Occupation and Liberation

Photo of Jean Langlais
French Composer and Organist Jean Langlais (Photo)

During the German occupation of Paris, French musicians had to make a choice: perform for the enemy or risk all by remaining loyal to the Resistance and refusing. Among those who dared to refuse was organist and composer Jean Langlais.

Langlais thought it was particularly gratifying that the liberation of Paris by Allied troops came on August 25 since that was the feast day of St. Louis, the patron saint of the city. But liberation on that day in 1944 was dangerous. The city was still infested with rooftop snipers as the Germans retreated. Langlais described a performance that could have become deadly for all in attendance.

Hearing of the German retreat from the city, Charles de Gaulle, leader of the Free French, said that there would be a Te Deum performed at Notre-Dame Cathedral. Langlais and two friends walked over and arrived early to find the cathedral strangely quiet. The bells weren’t ringing.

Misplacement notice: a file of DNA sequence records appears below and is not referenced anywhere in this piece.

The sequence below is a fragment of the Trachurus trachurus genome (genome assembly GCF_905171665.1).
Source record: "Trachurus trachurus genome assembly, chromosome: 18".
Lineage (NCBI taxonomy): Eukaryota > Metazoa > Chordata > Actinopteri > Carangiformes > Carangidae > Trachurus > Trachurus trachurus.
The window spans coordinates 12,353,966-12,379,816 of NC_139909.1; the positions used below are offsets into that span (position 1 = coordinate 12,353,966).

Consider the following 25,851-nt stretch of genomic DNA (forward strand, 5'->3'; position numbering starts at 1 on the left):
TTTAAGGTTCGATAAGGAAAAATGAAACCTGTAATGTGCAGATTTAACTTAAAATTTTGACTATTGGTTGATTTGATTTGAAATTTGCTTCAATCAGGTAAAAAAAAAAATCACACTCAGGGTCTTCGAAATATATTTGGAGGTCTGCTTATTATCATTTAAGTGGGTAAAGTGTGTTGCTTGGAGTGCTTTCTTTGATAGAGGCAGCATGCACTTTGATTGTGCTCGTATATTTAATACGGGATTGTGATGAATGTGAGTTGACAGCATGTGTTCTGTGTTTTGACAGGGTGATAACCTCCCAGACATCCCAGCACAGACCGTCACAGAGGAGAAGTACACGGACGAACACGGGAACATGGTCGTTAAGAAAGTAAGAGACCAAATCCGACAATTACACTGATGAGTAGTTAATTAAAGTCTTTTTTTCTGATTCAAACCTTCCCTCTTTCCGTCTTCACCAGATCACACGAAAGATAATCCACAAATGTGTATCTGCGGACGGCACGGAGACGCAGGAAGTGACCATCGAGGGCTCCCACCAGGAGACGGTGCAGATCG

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As de Gaulle approached the cathedral, he was fired upon, and so were Langlais and his friends, who ran inside and threw themselves onto the floor. Those who had come to sing remained silent until the organist was authorized to play.

The organist began a Magnificat. The only singer to respond was de Gaulle, who was answered eventually by the rest of the attendees, still lying on the floor, singing “et exultavit spiritus meus”—and my spirit shall rejoice.

As the gunfire continued outside, the singers got through the entire Magnificat.

When de Gaulle left the cathedral, he was fired at again, and so were Langlais and his friends, as many wounded or dead were brought out on stretchers. On their way home, Langlais and his friends threaded their way home through a gauntlet of shooting. When they reached a store, the firing stopped abruptly, suggesting to Langlais that the Resistance had killed all of the rooftop shooters.

But he couldn’t be sure because, from the age of two, he had been blind.